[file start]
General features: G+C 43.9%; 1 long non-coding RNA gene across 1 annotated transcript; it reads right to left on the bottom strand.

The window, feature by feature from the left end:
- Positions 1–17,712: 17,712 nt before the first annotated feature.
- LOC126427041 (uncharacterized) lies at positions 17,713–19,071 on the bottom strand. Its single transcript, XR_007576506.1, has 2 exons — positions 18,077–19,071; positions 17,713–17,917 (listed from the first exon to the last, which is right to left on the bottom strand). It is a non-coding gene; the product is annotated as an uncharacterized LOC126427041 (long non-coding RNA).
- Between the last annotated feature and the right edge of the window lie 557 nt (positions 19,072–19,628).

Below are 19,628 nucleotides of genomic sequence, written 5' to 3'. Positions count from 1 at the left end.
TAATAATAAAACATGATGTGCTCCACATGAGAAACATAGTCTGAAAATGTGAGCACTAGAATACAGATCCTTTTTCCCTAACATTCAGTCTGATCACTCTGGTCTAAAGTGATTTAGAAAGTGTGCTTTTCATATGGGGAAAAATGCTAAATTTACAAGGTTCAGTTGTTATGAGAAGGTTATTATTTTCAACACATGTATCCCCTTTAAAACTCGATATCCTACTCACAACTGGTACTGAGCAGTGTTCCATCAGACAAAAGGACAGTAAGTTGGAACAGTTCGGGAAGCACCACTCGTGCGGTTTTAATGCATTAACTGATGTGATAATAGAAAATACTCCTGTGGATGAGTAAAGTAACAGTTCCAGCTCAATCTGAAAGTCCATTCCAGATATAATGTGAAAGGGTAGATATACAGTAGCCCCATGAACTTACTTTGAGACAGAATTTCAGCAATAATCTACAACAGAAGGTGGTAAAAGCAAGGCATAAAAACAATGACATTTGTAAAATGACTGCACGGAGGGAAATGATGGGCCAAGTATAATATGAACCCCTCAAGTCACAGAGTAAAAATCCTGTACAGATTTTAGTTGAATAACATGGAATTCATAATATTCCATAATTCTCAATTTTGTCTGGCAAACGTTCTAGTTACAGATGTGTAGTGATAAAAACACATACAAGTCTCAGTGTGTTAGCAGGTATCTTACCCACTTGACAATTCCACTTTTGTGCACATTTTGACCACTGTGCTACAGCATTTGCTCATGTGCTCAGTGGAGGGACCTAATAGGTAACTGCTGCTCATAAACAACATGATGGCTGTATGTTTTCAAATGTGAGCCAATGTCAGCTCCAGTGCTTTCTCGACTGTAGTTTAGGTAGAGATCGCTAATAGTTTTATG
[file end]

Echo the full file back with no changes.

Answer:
General features: G+C 43.9%; 1 long non-coding RNA gene across 1 annotated transcript; it reads right to left on the bottom strand.

The window, feature by feature from the left end:
- Positions 1–17,712: 17,712 nt before the first annotated feature.
- LOC126427041 (uncharacterized) lies at positions 17,713–19,071 on the bottom strand. Its single transcript, XR_007576506.1, has 2 exons — positions 18,077–19,071; positions 17,713–17,917 (listed from the first exon to the last, which is right to left on the bottom strand). It is a non-coding gene; the product is annotated as an uncharacterized LOC126427041 (long non-coding RNA).
- Between the last annotated feature and the right edge of the window lie 557 nt (positions 19,072–19,628).

Below are 19,628 nucleotides of genomic sequence, written 5' to 3'. Positions count from 1 at the left end.
TAATAATAAAACATGATGTGCTCCACATGAGAAACATAGTCTGAAAATGTGAGCACTAGAATACAGATCCTTTTTCCCTAACATTCAGTCTGATCACTCTGGTCTAAAGTGATTTAGAAAGTGTGCTTTTCATATGGGGAAAAATGCTAAATTTACAAGGTTCAGTTGTTATGAGAAGGTTATTATTTTCAACACATGTATCCCCTTTAAAACTCGATATCCTACTCACAACTGGTACTGAGCAGTGTTCCATCAGACAAAAGGACAGTAAGTTGGAACAGTTCGGGAAGCACCACTCGTGCGGTTTTAATGCATTAACTGATGTGATAATAGAAAATACTCCTGTGGATGAGTAAAGTAACAGTTCCAGCTCAATCTGAAAGTCCATTCCAGATATAATGTGAAAGGGTAGATATACAGTAGCCCCATGAACTTACTTTGAGACAGAATTTCAGCAATAATCTACAACAGAAGGTGGTAAAAGCAAGGCATAAAAACAATGACATTTGTAAAATGACTGCACGGAGGGAAATGATGGGCCAAGTATAATATGAACCCCTCAAGTCACAGAGTAAAAATCCTGTACAGATTTTAGTTGAATAACATGGAATTCATAATATTCCATAATTCTCAATTTTGTCTGGCAAACGTTCTAGTTACAGATGTGTAGTGATAAAAACACATACAAGTCTCAGTGTGTTAGCAGGTATCTTACCCACTTGACAATTCCACTTTTGTGCACATTTTGACCACTGTGCTACAGCATTTGCTCATGTGCTCAGTGGAGGGACCTAATAGGTAACTGCTGCTCATAAACAACATGATGGCTGTATGTTTTCAAATGTGAGCCAATGTCAGCTCCAGTGCTTTCTCGACTGTAGTTTAGGTAGAGATCGCTAATAGTTTTATG